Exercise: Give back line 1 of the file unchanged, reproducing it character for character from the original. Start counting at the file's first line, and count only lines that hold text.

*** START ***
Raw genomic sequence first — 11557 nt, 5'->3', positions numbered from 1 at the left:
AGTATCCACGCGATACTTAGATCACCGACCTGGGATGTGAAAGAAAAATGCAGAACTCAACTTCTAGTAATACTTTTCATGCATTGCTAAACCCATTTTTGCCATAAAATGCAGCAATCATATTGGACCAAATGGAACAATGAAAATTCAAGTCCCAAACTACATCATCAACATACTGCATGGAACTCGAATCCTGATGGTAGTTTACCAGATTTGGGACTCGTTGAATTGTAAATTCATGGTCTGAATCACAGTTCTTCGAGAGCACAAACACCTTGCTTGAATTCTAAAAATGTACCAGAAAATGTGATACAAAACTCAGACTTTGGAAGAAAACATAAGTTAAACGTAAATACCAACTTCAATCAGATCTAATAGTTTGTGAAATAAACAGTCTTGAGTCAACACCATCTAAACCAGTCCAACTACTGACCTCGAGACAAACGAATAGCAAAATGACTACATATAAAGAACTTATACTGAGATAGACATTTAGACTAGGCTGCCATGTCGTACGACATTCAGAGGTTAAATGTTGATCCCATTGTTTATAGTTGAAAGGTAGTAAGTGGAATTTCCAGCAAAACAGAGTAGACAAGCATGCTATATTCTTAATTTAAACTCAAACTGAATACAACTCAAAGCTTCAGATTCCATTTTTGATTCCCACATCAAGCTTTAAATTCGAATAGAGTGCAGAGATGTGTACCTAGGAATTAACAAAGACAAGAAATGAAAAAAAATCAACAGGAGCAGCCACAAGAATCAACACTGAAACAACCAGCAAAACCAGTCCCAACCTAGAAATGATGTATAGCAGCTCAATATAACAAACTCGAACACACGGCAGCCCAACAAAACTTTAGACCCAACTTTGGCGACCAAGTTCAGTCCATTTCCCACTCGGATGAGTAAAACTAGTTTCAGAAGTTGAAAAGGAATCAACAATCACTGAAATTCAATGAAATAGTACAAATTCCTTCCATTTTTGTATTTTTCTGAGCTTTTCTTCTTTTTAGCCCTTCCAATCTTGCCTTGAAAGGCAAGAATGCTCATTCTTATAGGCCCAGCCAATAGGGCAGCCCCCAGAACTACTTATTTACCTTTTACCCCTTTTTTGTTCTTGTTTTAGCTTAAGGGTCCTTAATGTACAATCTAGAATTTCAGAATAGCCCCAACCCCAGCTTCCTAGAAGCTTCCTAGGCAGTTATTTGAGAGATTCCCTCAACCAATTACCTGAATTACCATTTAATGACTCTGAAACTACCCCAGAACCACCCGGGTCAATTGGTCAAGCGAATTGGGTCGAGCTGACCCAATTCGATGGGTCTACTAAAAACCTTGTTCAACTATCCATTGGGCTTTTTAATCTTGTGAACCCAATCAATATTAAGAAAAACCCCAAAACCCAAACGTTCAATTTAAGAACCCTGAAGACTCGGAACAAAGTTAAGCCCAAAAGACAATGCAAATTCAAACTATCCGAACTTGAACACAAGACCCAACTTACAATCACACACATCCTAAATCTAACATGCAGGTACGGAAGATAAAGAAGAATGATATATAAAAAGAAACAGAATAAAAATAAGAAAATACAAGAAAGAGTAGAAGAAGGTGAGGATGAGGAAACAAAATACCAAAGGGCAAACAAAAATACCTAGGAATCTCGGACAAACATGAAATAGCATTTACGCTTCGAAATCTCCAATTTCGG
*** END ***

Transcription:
Raw genomic sequence first — 11557 nt, 5'->3', positions numbered from 1 at the left: